It sounds like different people within the city have different missions, and the result is that Complete Streets policies are nearly impossible to implement.  (An aside: an email was forward to me from a Portland State faculty member who was looking for examples of mid-rise developments near San Diego college campuses that connect the campus to the community.  Amazingly, there don’t appear to by any near our three major universities).  I understand that state policies take a while to filter down to municipalities, but it would be beneficial to have a more unified approach from the City instead of the contradictions that prevent Complete Streets.

While the College Ave bike lanes face challenges from within the city (and offer a fascinating case study on how hard it is to implement Complete Streets in San Diego), let’s not forget the vehement opposition from local residents, who may seek legal action to prevent them.  Their vision of a six-lane College Ave, which is in stark contrast to the alternative transit modes being used by younger San Diegans (the trolley reduced annual parking permits by 6000 at SDSU, and they’re trending downward yearly),  means that bike lanes and widened sidewalks simply aren’t an option for College Ave, ever.  And this is in a neighborhood that lacks any real safe bike facilities at all for a large student population.  If you support bike lanes on College, please email council member Marti Emerald at [email protected]

Residents also oppose the size of the student housing building, yet they also complain about neighborhood houses being turned into mini-dorms as a result of insufficient student housing on campus.  Insufficient parking is another sore spot, yet College area residents benefit from the city’s cheap residential parking permit program ($13/year; no significant increase in decades) that city taxpayers subsidize to the tune of a few hundred thousand dollars every year.

– I also met with Robert Clossin, Director of Physical and Community Planning at UCSD recently.  UCSD and the UC system have a “robust” sustainability policy in place, so I was confused when UCSD supported the proposed I-5 widening that will increase greenhouse gas emissions.  This widening is part of the SANDAG 2050 transportation plan that has been thrown out in court twice now, for exceeding state greenhouse gas goals.  So Robert and Catherine Presmyk in the same office met with me to clear things up.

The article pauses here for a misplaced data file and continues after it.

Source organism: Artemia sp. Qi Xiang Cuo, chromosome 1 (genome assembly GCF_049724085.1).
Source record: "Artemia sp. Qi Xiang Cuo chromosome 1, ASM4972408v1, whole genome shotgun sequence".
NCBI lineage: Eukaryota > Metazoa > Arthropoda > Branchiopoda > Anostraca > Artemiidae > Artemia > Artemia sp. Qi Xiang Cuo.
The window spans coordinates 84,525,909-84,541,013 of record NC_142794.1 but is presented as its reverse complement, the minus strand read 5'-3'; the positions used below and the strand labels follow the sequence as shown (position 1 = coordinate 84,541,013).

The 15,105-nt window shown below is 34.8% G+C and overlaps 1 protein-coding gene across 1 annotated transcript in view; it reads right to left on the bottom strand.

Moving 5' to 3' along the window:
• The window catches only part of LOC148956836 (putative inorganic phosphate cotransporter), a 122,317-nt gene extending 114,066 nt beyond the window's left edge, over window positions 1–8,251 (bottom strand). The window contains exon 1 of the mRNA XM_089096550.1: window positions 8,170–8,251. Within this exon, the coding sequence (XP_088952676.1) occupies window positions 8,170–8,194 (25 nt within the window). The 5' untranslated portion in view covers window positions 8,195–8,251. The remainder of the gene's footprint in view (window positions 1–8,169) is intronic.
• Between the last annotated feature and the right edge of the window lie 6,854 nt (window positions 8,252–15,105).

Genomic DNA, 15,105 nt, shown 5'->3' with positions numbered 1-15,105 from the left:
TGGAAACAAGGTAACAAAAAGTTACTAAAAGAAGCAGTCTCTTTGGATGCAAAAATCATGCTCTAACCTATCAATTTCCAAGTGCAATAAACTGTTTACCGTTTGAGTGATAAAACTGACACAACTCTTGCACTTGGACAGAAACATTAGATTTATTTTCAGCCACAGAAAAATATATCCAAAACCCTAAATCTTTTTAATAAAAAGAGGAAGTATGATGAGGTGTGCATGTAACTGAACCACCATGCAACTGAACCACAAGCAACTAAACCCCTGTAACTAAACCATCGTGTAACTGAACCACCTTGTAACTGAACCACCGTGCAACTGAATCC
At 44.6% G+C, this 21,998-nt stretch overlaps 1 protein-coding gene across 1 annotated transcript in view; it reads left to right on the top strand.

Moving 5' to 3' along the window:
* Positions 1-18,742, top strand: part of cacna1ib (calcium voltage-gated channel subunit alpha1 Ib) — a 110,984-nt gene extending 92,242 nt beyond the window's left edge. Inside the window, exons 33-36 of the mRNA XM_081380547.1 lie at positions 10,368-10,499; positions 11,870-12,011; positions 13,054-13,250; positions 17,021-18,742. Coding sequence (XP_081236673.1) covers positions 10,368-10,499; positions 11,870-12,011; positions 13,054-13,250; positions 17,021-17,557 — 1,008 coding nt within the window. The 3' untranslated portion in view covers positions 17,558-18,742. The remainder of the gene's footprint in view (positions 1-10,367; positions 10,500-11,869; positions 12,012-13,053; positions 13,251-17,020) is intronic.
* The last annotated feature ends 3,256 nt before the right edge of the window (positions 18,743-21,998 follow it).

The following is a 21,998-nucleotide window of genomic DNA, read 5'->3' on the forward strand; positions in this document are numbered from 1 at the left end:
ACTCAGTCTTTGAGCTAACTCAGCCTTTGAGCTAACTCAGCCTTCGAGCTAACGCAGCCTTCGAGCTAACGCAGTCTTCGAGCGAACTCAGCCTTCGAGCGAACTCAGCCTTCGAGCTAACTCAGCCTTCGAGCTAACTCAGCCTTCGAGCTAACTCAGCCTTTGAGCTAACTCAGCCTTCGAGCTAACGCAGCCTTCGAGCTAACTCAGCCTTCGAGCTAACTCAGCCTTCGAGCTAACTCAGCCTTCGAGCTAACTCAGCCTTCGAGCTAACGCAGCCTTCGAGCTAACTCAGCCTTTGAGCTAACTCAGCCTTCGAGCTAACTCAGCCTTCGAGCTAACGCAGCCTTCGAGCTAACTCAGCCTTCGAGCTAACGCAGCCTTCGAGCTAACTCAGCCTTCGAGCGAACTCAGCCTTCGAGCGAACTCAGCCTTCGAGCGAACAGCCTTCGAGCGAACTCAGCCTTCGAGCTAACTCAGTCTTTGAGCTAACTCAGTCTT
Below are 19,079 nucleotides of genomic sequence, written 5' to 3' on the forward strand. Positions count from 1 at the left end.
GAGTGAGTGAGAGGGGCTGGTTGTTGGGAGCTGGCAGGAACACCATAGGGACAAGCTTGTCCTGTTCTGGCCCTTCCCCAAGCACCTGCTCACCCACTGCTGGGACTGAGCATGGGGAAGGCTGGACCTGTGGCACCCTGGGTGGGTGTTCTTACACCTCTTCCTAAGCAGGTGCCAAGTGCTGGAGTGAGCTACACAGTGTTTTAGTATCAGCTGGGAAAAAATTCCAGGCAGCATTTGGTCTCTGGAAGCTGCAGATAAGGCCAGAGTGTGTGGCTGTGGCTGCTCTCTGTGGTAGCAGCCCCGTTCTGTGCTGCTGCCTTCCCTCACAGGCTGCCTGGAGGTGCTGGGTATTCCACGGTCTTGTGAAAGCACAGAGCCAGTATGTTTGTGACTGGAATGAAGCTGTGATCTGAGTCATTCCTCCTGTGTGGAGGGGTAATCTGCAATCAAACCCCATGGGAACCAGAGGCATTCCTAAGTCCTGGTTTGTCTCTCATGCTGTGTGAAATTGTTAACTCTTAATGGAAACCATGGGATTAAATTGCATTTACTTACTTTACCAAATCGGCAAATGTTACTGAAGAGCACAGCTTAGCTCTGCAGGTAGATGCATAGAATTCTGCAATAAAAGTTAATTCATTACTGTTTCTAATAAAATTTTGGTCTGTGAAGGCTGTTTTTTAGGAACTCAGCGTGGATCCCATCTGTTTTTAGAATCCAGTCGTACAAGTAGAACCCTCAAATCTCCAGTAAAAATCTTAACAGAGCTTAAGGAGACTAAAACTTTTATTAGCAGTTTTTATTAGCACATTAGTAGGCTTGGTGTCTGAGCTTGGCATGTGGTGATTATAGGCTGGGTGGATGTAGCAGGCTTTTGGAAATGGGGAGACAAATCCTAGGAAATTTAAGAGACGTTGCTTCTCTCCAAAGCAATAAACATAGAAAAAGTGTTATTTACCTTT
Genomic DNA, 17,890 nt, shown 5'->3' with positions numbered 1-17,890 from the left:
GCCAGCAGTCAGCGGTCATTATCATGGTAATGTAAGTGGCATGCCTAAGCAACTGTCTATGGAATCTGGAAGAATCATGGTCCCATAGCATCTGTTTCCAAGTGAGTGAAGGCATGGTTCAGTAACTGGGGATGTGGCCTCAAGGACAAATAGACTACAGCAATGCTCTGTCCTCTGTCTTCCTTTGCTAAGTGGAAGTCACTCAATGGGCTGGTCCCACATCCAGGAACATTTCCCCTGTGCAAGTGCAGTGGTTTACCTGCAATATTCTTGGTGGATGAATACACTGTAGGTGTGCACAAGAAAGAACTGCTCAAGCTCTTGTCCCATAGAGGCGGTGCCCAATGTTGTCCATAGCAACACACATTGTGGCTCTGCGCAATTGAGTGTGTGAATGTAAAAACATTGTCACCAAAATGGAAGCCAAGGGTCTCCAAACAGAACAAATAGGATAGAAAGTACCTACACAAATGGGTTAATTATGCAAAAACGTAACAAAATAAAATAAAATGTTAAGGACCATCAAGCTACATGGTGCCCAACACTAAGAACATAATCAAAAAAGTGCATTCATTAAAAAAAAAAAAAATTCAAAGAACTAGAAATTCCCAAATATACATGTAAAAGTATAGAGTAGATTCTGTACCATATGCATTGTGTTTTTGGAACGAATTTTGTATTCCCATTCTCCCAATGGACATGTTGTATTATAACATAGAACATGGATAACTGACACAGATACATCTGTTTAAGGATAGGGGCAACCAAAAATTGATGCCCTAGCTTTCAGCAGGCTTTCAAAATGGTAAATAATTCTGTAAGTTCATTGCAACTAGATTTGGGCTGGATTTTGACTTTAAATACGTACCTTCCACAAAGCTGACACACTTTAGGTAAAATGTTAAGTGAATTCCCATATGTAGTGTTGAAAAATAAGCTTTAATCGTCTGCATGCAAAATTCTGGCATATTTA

Here are the transit projects coming to UCSD:


Robert explained that UCSD only supports the direct access ramp from the new carpool lanes onto campus, and cited the buses they will bring onto campus.  Unfortunately this distinction was not made in any of the article I read indicating UCSD’s support for the freeway expansion.  Also, I’m unable to find any mention of planned bus routes for the new lanes.  Assuming the lanes will be like those on I-15 where solo drivers can pay to use them, the lanes will simply enable faster access to campus for wealthy North County residents, while not providing a robust public transit alternative to taking the Coaster and waiting for a shuttle to campus.

Speaking of the Sorrento Valley Coaster station, one benefit of the Genesee Avenue widening project shown above is that it will include a new bike path to the Coaster station from campus.  On the negative side, despite the Genesee bridge being expanded, there was only room for a painted bike lane, not a buffered or protected one.  This is also the case for the new Gilman bridge over campus.

One bright spot are the trolley stations coming to campus; the west campus station will include bike lockers, a public gathering space, some potential retail, and a new walkway connecting to the Price Center.  Another positive is the plan to replace some of the Mesa housing at the southeast corner of campus with new multi-story buildings, including micro-units for graduate students.  This would also have the potential to connect with the businesses across Regents Road there.

Overall however, UCSD remains largely isolated from its surroundings, especially the businesses and residences on the south side of La Jolla Village Drive.  While there is a pedestrian bridge, LJVD is practically freeway-like and dangerous by design to pedestrians and people on bikes.  UCSD has taken positive steps to create village-like settings on campus; it would be great to see them connect with villages off-campus too, as other colleges are doing around the country.